Thursday, December 11, 2014

Retro Game Review -- Skiing (Atari 2600)

Game: Skiing
SystemAtari 2600
Publisher: Activision
Year: 1980
Ranking: Three Quarters

December has arrived, and my thoughts turn towards winter. Well, the winters I used to know. I now live on the Gulf coast. The closest I come to winter in this hot, soupy climate is holding a polar punch snow cone. Luckily for me, I can rekindle frosty, alpine memories by firing up Activision's Skiing on my old Atari 2600. 

Activision's biggest claim to fame, well after the phenomenally popular Call of Duty series, is that it was the first third-party video game developer. Started back in 1979 by a group of disgruntled Atari employees, Activision quickly showed the world that hardware developers weren't the only ones who could make innovative, exciting, quality games. Activision rewarded and acknowledged their game designers. Lead programmers received royalties and their names were prominently displayed on the games. Activision even went so far as to turn over a full page of the manual to the lead programmer. This portion of the manual often provided helpful tips or interesting insights into the development of the game. Bob Whitehead, lead designer of Skiing, offered the following advice:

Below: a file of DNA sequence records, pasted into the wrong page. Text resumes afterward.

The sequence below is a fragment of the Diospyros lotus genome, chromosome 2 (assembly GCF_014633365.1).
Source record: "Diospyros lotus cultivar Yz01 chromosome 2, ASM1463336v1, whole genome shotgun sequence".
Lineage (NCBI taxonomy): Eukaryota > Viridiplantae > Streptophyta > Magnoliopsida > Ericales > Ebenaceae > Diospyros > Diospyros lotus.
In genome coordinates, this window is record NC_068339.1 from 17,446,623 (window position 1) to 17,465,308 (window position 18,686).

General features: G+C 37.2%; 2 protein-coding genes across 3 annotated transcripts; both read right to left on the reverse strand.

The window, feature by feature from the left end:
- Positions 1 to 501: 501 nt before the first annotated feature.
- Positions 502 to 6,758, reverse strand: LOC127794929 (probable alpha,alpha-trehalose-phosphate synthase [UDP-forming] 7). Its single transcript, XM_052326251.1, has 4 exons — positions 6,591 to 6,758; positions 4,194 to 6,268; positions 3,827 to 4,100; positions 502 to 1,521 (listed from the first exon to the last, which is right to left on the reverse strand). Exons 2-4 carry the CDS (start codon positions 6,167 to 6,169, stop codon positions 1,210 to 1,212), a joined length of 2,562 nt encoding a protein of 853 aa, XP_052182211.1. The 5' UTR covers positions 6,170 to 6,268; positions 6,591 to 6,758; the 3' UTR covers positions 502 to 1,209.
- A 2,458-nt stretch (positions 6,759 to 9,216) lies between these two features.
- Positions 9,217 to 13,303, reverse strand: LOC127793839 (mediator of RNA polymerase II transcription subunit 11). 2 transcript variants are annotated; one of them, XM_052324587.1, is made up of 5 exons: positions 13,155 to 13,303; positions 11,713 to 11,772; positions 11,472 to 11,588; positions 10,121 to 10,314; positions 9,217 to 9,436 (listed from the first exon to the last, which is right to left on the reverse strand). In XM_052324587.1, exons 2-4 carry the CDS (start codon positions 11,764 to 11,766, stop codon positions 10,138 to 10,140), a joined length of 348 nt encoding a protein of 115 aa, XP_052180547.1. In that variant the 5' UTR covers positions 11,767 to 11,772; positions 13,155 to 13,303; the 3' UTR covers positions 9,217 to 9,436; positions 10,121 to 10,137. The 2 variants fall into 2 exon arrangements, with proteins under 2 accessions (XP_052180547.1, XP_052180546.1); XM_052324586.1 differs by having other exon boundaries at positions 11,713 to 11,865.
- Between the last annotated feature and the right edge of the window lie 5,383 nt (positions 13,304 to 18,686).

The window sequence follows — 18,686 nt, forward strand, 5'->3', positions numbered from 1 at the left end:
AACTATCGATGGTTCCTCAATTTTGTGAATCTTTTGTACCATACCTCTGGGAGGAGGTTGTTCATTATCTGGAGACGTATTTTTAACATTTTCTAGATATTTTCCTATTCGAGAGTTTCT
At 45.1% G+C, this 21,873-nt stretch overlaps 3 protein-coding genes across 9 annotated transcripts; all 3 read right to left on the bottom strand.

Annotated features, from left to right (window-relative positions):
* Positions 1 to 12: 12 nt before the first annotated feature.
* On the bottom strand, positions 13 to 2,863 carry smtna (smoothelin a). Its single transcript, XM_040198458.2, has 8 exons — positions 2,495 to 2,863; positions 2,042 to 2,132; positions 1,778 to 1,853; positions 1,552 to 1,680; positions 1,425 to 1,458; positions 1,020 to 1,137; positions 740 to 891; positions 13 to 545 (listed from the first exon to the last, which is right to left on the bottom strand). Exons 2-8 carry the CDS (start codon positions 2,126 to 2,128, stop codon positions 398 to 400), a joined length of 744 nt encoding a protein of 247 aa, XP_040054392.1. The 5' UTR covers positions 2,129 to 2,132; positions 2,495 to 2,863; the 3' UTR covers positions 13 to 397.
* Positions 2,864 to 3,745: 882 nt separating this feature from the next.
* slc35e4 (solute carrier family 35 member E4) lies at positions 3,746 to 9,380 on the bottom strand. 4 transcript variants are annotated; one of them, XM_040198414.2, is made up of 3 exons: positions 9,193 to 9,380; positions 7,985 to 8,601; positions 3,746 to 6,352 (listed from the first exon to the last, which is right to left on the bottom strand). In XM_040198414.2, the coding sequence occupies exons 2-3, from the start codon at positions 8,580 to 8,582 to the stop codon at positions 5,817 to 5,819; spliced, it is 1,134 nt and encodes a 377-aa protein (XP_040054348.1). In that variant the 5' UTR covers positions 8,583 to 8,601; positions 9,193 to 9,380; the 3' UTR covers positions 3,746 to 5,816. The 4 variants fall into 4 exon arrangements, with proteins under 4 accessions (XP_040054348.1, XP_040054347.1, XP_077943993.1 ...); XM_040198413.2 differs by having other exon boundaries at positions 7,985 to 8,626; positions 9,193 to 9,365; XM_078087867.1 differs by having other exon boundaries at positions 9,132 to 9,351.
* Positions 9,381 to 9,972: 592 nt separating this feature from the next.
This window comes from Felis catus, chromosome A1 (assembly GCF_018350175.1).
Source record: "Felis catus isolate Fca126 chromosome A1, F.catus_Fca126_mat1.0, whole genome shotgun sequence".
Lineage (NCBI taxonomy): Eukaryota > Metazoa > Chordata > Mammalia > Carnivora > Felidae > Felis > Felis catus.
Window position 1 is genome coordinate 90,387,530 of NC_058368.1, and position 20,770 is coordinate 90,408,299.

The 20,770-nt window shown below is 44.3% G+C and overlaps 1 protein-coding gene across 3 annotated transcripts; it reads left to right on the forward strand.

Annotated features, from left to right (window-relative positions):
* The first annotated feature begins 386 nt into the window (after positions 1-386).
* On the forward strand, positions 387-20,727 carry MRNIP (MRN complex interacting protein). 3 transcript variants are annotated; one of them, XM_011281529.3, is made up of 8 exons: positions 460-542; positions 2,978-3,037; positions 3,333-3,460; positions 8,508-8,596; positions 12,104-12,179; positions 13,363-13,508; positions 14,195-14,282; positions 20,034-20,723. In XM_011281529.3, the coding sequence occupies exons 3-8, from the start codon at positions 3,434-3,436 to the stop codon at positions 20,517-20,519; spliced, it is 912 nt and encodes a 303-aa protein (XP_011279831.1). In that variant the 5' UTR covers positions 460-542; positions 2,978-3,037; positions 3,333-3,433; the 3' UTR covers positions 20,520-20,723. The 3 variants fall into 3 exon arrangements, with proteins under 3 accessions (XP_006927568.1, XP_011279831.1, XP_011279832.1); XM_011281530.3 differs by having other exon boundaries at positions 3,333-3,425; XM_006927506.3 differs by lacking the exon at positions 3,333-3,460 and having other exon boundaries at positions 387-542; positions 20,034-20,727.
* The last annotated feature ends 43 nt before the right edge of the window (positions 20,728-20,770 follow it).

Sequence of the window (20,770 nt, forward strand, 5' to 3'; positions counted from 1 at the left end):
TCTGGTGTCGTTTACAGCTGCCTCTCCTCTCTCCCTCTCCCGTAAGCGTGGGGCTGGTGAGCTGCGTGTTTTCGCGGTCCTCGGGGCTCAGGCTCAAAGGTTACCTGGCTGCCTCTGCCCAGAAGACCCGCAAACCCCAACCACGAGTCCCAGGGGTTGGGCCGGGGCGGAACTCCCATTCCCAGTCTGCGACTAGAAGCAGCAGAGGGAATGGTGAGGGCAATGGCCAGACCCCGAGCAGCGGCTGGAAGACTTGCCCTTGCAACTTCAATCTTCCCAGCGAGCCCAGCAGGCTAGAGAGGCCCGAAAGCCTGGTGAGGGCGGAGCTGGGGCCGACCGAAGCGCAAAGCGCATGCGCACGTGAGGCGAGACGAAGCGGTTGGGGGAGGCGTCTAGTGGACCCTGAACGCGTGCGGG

The keys to success in Skiing by ACTIVISION, just as in real skiing, are learning to control the tips of your skis and anticipating and avoiding trouble.
Activision innovated in other ways as well. Today we take PlayStation's trophies and XBox's achievements as ordinary and expected. If I don't get a bronze trophy for completing the first mission in a modern game, I feel dissatisfied and let down. It makes me wonder why I even bought the game. Back in the early 1980s, however, accolades like these were only possible on the high-score screens at the local arcade. There were multiple reasons for this. First, the games themselves did not have the memory to store extraneous, non-game code. Second, and more importantly, there was no internet to verify and broadcast your accomplishments. If you were going to tell the world of a serious feat, you needed another method. Enter the Activision patch.